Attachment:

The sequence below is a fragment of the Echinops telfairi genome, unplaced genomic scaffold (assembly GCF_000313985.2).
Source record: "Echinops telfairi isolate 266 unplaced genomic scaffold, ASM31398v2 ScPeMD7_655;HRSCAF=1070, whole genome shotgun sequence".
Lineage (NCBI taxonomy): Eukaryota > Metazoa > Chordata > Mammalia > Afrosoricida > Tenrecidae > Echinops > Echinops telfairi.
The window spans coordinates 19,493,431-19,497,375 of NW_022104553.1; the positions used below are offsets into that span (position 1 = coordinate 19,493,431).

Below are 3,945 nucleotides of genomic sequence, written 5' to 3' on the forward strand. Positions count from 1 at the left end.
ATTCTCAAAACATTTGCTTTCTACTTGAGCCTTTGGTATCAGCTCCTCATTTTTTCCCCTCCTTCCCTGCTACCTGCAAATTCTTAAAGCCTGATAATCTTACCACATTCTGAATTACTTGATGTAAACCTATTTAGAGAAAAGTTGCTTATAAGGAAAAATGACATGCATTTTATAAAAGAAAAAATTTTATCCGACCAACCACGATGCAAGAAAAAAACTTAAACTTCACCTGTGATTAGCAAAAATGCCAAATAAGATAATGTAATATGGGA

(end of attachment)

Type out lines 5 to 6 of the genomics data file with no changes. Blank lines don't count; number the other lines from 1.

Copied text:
Below are 3,945 nucleotides of genomic sequence, written 5' to 3' on the forward strand. Positions count from 1 at the left end.
ATTCTCAAAACATTTGCTTTCTACTTGAGCCTTTGGTATCAGCTCCTCATTTTTTCCCCTCCTTCCCTGCTACCTGCAAATTCTTAAAGCCTGATAATCTTACCACATTCTGAATTACTTGATGTAAACCTATTTAGAGAAAAGTTGCTTATAAGGAAAAATGACATGCATTTTATAAAAGAAAAAATTTTATCCGACCAACCACGATGCAAGAAAAAAACTTAAACTTCACCTGTGATTAGCAAAAATGCCAAATAAGATAATGTAATATGGGA